Statsthought: 19.2

This is the percentage of Canadians aged 14 to 34 that agree with the statement 'I like watching commercials.' It reflects those who registered four or five on a scale of one to five.

This is the percentage of Canadians aged 14 to 34 that agree with the statement ‘I like watching commercials.’ It reflects those who registered four or five on a scale of one to five.

If you’ve been living under a rock for the past decade, that may cause a jolting WTF moment, but for the rest of us it should be just another indicator of the changing face of communication and persuasion and not create palpitations of any kind.

If you have been adhering to my column’s advice, you will be employing a variety of approaches and media to get your message out – and not hanging your campaign’s hat on a standard 30-second spot.

Today’s citizen-consumer wants to interact with what you’re offering, hold it in their hands, discuss it with friends, be entertained by it, identify its true value within their context and make damn sure you understand their culture and play a vibrant supporting role within it. That’s a tall order, but the quarry we sell to are more wily, involved and creative than those zombies the principals in Mad Men focus on.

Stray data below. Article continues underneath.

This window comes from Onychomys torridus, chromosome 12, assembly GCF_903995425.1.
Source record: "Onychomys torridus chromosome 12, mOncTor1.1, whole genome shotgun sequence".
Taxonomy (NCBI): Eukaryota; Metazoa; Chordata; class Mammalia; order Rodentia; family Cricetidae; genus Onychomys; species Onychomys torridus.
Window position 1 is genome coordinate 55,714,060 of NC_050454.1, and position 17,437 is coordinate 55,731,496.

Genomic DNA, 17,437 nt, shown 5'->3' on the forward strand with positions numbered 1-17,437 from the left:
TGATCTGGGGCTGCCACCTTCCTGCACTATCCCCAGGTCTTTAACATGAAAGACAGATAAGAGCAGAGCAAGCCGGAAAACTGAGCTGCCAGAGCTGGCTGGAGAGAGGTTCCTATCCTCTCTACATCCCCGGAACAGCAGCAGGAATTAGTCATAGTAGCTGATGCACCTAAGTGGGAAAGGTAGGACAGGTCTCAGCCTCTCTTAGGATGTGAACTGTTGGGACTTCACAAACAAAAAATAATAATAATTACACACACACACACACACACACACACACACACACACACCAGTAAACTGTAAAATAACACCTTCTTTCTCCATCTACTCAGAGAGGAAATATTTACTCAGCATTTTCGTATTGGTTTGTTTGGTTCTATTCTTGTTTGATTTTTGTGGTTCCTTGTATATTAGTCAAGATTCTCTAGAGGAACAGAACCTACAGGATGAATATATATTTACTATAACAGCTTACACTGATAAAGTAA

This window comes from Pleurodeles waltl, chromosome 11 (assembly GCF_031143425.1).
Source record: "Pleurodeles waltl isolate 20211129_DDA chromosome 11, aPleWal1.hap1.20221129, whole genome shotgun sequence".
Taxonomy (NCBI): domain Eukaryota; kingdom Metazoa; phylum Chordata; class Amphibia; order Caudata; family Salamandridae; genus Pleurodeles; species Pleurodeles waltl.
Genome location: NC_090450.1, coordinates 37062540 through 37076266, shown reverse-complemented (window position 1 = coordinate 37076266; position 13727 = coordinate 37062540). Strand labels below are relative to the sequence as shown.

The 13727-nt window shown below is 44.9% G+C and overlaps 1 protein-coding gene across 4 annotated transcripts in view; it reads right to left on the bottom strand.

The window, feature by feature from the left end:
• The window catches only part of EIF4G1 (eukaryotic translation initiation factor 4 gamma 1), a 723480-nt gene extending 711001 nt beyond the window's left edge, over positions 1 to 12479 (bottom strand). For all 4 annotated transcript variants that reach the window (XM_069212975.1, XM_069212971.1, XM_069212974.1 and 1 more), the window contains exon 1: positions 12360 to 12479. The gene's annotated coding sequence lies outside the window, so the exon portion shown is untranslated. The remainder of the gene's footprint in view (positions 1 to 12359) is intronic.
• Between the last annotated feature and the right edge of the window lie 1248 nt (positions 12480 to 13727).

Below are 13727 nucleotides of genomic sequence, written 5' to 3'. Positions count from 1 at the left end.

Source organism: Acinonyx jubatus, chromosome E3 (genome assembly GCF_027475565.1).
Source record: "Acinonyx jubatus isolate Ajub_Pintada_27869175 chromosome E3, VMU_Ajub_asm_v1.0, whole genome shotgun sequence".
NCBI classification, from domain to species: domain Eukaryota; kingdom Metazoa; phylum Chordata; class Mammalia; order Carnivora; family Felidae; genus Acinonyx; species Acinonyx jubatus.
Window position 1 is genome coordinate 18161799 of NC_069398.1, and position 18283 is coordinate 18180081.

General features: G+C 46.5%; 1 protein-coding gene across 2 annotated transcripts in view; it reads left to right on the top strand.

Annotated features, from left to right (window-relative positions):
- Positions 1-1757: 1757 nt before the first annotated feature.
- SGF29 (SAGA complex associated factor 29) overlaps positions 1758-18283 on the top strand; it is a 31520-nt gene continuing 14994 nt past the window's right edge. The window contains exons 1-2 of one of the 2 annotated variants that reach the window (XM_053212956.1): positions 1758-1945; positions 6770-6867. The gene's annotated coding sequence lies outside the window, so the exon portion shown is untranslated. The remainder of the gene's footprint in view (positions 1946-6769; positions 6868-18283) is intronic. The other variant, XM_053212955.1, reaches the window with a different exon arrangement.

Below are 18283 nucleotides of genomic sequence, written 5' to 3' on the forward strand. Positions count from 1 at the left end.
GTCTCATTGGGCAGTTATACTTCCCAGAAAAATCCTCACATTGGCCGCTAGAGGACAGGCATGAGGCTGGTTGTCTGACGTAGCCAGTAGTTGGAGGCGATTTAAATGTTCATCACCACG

In fact, this is quite a comforting statistic – almost one in five young consumers sees a cornerstone of our industry’s output as entertaining and interesting. And if they really like your commercial, the talk factor output is huge. Fully 27% of the young Canadians we spoke to in this study have gone online to find a commercial they ‘really liked,’ with an equal percentage having forwarded one to friends. And 26% say they ‘usually don’t notice commercials’ – which means the remainder who don’t like watching commercials are still registering them in some way.

Given the current economic climate, I’ll take this as a ray of sunshine, or at least a brief respite from the expanding workload we all have in front of us.

This statsthought was gleaned from ‘Ping,’ Youthography’s quarterly national study of Canadians aged 9 to 34. It was culled from a survey in fall 2008 responded to by 1,762 14- to 34-year-olds, regionally represented. Mike Farrell (partner, chief strategic officer) can be reached at mike@youthography.com.